Barbara Applebaum has always been known as a thinker who asks intriguing questions. She is the author of the book “Conservation Treatment Methodology” published in 2007. She serves up some of the same complex questions in the opening presentation of the 39th annual AIC meeting. Applebaum demands that we think about the hard questions. In this presentation, she examines the AIC code of ethics and guiding documents that define our profession both internally and to the outside world.
The AIC documents are made up of three levels of guidance. The AIC Code of Ethics is aspirational in nature. The guidelines for practice offer us the specifications of expected practice. The commentaries of the guidelines serve as section by section discussions on the minimum and optimum best practices. It is easiest to make changes to the commentaries. For the most part they define things that we all learned growing up. They guard against things like lying, cheating, and stealing. Applebaum suggests that conservation professionals should read through the documents on a regular schedule.
Applebaum feels that the AIC guiding documents are as valid today as when they were first drafted. She likens them to the “ten commandments,” and feels that they regulate the conservation practice accordingly. Then she moves on to some of the most interesting questions of the presentation. Does the detail focused nature of work with cultural heritage attract the personality that nitpicks and over analyzes the tasks at hand? Are we a people searching for imperfections in the AIC Code? Have we spent a decade looking inward at the issue of certification to the detriment of the profession?
We must fight the tide of negativity and take our place the outside world, Applebaum reminds us. We must realistically evaluate all that is going on around us and understand the needs of the museum, private collectors and the public. While the AIC guiding documents were drafted at a time when the profession was mostly institutionally focused, we increasingly work in private practice. Our colleagues are diverse, working on heritage from ethnographic objects, architecture, archives and libraries among others in addition to works of art.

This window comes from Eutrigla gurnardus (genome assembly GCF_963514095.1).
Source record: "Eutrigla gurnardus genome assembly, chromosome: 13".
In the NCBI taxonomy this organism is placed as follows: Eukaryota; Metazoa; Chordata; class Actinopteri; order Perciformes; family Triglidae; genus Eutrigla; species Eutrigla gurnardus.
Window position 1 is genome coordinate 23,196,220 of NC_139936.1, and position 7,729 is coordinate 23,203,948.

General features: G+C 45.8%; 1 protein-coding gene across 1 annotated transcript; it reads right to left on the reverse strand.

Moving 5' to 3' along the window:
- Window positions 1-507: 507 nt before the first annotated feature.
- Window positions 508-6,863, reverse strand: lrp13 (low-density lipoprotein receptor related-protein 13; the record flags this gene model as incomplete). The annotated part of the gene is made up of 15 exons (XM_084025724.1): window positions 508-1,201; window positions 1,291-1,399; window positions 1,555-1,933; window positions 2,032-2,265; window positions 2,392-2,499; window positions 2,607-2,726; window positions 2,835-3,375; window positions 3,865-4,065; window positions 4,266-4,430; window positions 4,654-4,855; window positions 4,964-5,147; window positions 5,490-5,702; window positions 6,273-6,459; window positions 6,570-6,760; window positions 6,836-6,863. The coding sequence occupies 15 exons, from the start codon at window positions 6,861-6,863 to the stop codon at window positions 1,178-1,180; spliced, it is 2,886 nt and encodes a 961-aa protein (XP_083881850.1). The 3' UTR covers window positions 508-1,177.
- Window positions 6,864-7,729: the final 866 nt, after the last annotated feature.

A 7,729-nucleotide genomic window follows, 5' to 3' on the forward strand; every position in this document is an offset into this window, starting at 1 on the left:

We must recognize that our work sometimes moves from the care of cultural property belonging to the whole human race to the intimate objects and personal property that never rises to the level of cultural heritage. These items are things like a child’s drawing, a clay ashtray, etc. The usefulness of the AIC code of ethics on personal items is small. Still, thorough professional training is required to practice conservation in an ethical manner on all objects.
Applebaum reminds us that we must educate others on the good we can do for people, with an emphasis on the added value we provide. In our work, we must remember the conservation is as much about the people we help as it is about the chemistry and material of the object.